6. I have a theory about the apparent unreliability - and it's backed up by my own experience! When someone buys a 4x4, they feel like they are driving a tank and that it doesn't need the same level or care of servicing as a regular car. I read that a day off-road is the equivalent in terms of wear to between 1 & 2 months on the road too. They tend not to have it serviced by an expensive main dealer, or do it themselves. Either of the alternative options is then far more likely to use cheaper patterned parts. They will probably last long enough for you (or the next owner) to forget where they came from when they fail. The combination of these factors, later in the vehicles life, give the impression of the Land Rover being unreliable rather than it being unreliable due to what's been done to it as everyone thinks they are the perfect Mechanic! Why does this not apply to other 4x4's? Because there are practically no patterned parts available. Newer ones tend to be much more difficult to service without the 'special tools', computers etc - so on average, they receive better quality parts & servicing than LR's. Those of you who've known me a l-o-n-g time will remember my vehicles perhaps not having the best reliability record? (and some of the funny stories to go with that!). Then, I had a revelation (as above) and only fitted genuine parts. I also (unlikely as it may seem) followed the service manual to the letter (not the Haynes book of lies or my normal guesswork). Since then, I've had no serious problems. Outside regular servicing, in the last two defenders spanning 15 years, the only failures I've had are a head gasket on a 200Tdi and a wheel bearing on a Td5 110. My 2005 RRS has had a few minor problems (drivers heated seat not working and a CD stuck in the auto-changer) but, again nothing serious or expensive. I simply cannot believe that I'm just that lucky! Nor that the change from extreme 'bad luck' to 'good luck' was some kind of divine intervention!
  7. What about driving the compressor with an engine and using a small generator for everything else? https://www.ebay.co.uk/itm/AIR-COMPRESSOR-50-LTR-NEW-PETROL-ENGINE-5-5-HP-INCS-FREE-10-MTR-AIRLINE/163032269806?hash=item25f57b03ee:m:mCm0ycFfSa9YZsxDDYI_QvQ Si
  8. I’ve generally just bought replacement cells the same size & type with solder tabs then re-made the packs. Sometimes the cells are not quite the same size - so it needs a bit of butchery to make them fit. Cells from here have been decent https://www.componentshop.co.uk/batteries.html individual cells: https://www.componentshop.co.uk/batteries/radio-control/single-cells.html They will make up custom packs too if you don’t have a big enough soldering iron to make a decent joint. They made me a 12v NiMh pack for my DeWalt Drill. It didn’t fit in the original casing so I just Glued it to the plastic bit which inserts into the drill, sawn off the original pack. Worked great and gave double the capacity of the original. Si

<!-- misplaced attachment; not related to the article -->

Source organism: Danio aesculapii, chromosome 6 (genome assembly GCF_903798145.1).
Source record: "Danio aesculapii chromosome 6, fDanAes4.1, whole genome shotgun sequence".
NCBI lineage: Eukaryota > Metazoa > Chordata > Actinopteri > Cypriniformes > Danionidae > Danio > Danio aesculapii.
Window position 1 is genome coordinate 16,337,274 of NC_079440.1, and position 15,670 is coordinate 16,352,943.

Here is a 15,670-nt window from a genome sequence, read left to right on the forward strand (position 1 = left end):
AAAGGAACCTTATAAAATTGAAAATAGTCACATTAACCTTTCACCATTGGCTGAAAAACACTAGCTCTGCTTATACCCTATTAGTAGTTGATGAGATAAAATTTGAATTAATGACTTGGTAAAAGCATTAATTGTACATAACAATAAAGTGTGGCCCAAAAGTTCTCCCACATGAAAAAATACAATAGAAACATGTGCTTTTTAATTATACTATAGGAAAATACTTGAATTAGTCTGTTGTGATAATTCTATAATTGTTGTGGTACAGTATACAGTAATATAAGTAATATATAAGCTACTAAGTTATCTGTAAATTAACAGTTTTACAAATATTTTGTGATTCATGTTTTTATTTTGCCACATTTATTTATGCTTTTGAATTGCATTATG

9. simonr

    Booster packs

    Today my jump pack got used for the first time in anger. My friend’s Td5 90 Battery was too flat to start - combination of cold weather, possible glow plugs not working and not having been run in a while. It didn’t start immediately, but it certainly cranked enthusiastically! That’s why we suspect glow plugs. Si
  10. simonr

    Booster packs

    In my experience, the majority of starting problems are down to poor electrical connections. One of the biggest issues on LR's is using the chassis for the earth return on the starter. I would suggest running a heavy 25 or 35mm^2 cable from the battery -ve to one of the starter mounting bolts. Also replace the braided strap from the starter to the chassis, giving the studs a good wire-brushing. Cover all the connections in petroleum jelly before tightening which will give it long term protection from corrosion. This gives the starter and battery the best possible chance - and is a lot cheaper than either. Running a similar heavy earth from the Alternator to the battery also helps charging performance. A jump pack is still useful when all else has failed and you're going to be late for work! Si
  11. simonr

    Booster packs

    Gold star for Red90. Slightly less gold star for KevM 😉
  12. simonr

    Booster packs

    This is my, now complete, 'Ex-box'. The inverter is only 300W continuous (pure Sine Wave) but seems to cope with 550W for 2 mins until it overheats & shuts down. It's enough to run most small things like laptop chargers or a grinder for a while anyway. Si
  13. simonr

    Booster packs

    In my experience, most of the Lithium Ion types (Amazon /Ebay) pretty poor and do not deliver a useful current when required - cold, flat batttery. My advice would be to make your own. The bare minimum is just a known good battery - and some jump leads. Even a small lead acid battery will out perform most of the bought ones. You could put the battery in a box to make the whole thing tidier - Chris Watts GBMud made a nice one. I have a LiFePO4 Golf cart battery I use - which I’m planning on putting in an Ammo box along with its charger. Fixing the problem is often easier said than done. Si
  14. Despite being a previous seller of electric fan kits - I completely agree with this! A direct driven or viscose (preferred) fan can draw the equivalent of 10Hp (7.5kW) from the engine. Compare that to even the most powerful electric fans at 2/3Hp / 500W and you see why an engine driven fan will provide way more cooling. There is an argument that in cooler places like the UK you don't need that much cooling - until you do! Si